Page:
Teach young children never to approach dogs they don’t know without first asking an adult. You can learn more about the best ways for kids and dogs to interact through articles and videos at -- Mikkel Becker

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Shelter dogs

find suite homes

-- In partnership with the Humane Society of South Mississippi in Gulfport, extended-stay hotel Home 2 Suites in Biloxi began fostering adoptable shelter dogs in October 2018, with 33 pups finding new homes so far. Each foster dog resides in a large kennel in the lobby, allowing them to work their charms on guests as they check in and out. Hotel sales manager Teresa Johnson and shelter relations manager Bianca Janik teamed up to make the “Fostering Hope” program a reality. Guests interested in a particular dog complete an application; if approved, they pay the $50 adoption fee and their new friend can move right into their room with them.

-- Quilty the cat, famous for breaking out of his room at Houston’s Friends for Life Animal Rescue and Adoption Organization -- and freeing other cats in the process -- has abandoned his lawless ways for a new life as a “purrolee,” in which he enjoys napping with his adoptive person. Nonetheless, the freedom fighter with an advanced degree in “catculus” remains a popular Instagram star, with more than 52,000 followers. He helps raise money for other cats and is considering a presidential run in 2020. Go, Quilty!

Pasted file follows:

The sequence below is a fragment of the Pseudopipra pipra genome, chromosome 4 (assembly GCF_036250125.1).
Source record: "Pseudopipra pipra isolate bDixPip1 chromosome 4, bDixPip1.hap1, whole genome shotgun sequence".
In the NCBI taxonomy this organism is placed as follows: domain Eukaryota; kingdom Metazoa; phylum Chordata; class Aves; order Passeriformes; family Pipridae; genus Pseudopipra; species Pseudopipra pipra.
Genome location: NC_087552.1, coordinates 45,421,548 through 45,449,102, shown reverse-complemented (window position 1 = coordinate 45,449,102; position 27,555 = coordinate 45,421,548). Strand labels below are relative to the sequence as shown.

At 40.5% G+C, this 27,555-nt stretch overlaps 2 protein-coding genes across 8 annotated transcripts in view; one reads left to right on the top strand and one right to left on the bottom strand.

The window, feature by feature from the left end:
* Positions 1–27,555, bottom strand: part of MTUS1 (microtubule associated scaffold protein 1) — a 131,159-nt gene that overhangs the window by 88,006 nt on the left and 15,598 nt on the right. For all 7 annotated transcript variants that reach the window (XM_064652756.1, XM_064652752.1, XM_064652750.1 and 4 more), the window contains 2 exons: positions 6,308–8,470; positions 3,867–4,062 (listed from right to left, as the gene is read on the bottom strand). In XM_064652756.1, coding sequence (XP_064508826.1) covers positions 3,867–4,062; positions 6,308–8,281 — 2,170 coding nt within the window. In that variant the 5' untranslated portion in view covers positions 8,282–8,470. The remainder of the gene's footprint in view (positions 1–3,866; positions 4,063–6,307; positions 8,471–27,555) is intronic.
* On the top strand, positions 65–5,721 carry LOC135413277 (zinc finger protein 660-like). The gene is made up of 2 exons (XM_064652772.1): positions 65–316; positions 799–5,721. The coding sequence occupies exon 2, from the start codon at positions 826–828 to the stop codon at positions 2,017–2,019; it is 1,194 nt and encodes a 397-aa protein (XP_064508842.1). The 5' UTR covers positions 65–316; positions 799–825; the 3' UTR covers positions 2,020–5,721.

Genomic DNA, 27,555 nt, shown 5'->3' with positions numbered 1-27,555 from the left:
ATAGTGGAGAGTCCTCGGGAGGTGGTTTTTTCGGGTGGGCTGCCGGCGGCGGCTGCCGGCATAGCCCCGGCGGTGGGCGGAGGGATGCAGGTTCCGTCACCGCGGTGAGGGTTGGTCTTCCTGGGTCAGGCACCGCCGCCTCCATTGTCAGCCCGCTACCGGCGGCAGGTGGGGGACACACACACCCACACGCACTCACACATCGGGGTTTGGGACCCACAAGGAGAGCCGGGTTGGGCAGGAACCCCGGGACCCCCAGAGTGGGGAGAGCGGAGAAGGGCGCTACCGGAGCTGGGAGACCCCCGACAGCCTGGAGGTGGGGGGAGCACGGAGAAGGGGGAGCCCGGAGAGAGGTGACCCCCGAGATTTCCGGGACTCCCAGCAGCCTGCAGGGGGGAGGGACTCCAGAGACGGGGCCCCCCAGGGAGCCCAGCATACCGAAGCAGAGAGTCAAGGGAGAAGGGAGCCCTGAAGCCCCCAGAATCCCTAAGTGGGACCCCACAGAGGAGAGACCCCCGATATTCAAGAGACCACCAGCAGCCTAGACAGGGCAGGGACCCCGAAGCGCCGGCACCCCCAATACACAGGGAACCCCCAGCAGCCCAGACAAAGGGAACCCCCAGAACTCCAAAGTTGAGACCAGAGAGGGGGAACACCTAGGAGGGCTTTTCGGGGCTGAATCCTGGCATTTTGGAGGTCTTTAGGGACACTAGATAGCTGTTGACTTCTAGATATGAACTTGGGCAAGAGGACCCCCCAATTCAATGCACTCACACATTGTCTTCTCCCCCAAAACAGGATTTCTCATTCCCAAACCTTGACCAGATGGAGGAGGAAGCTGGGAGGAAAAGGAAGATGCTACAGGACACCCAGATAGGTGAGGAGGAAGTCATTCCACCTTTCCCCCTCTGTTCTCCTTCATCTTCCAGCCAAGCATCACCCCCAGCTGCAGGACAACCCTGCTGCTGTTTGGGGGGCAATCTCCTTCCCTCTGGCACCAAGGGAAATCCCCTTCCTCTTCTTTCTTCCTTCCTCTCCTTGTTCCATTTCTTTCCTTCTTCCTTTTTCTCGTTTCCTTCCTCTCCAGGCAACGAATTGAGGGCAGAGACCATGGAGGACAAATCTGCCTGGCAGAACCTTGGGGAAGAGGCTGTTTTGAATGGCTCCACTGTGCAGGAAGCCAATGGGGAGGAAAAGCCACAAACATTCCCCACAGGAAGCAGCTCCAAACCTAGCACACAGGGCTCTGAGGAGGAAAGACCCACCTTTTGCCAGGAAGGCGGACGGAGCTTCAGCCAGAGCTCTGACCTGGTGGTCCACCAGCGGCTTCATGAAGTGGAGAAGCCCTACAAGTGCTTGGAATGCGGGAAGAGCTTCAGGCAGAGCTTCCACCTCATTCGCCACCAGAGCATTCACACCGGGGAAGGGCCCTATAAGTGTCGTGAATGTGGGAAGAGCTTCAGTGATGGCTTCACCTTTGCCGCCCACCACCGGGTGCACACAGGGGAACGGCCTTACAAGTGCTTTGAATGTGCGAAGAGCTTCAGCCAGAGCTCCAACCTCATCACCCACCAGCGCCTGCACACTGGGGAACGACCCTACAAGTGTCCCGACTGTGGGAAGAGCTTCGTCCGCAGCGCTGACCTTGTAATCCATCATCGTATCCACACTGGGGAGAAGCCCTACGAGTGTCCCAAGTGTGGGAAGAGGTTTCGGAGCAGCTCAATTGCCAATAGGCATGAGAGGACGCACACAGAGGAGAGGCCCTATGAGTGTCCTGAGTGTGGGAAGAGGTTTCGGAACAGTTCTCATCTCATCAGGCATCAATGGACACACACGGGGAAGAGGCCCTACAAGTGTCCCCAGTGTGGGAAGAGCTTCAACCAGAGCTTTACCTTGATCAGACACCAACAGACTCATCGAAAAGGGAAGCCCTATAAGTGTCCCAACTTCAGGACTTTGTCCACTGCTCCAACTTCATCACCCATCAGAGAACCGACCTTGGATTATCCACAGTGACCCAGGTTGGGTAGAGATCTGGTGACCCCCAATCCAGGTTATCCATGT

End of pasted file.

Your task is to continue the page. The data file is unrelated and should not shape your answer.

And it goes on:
-- What should your guinea pig eat? For starters, the furry little herbivores need a pelleted diet made especially for them. That’s not all, though. Fresh hay daily to chew on is important to help them wear down their continuously growing teeth as well as aid in digestion. They also need a daily vitamin C supplement in the form of a tablet or liquid to ensure healthy teeth, bones and cartilage. Finally, a small amount of fresh vegetables, such as leafy greens, broccoli, bell peppers and celery, adds variety and nutrients to their diet. -- Dr. Marty Becker, Kim Campbell Thornton and Mikkel Becker


Pet Connection is produced by a team of pet care experts headed by “The Dr. Oz Show” veterinarian Dr. Marty Becker, founder of the Fear Free organization and author of many best-selling pet care books, and award-winning journalist Kim Campbell Thornton. Joining them is behavior consultant and lead animal trainer for Fear Free Pets Mikkel Becker. Dr. Becker can be found at or on Twitter at DrMartyBecker. Kim Campbell Thornton is at and on Twitter at kkcthornton. Mikkel Becker is at and on Twitter at MikkelBecker.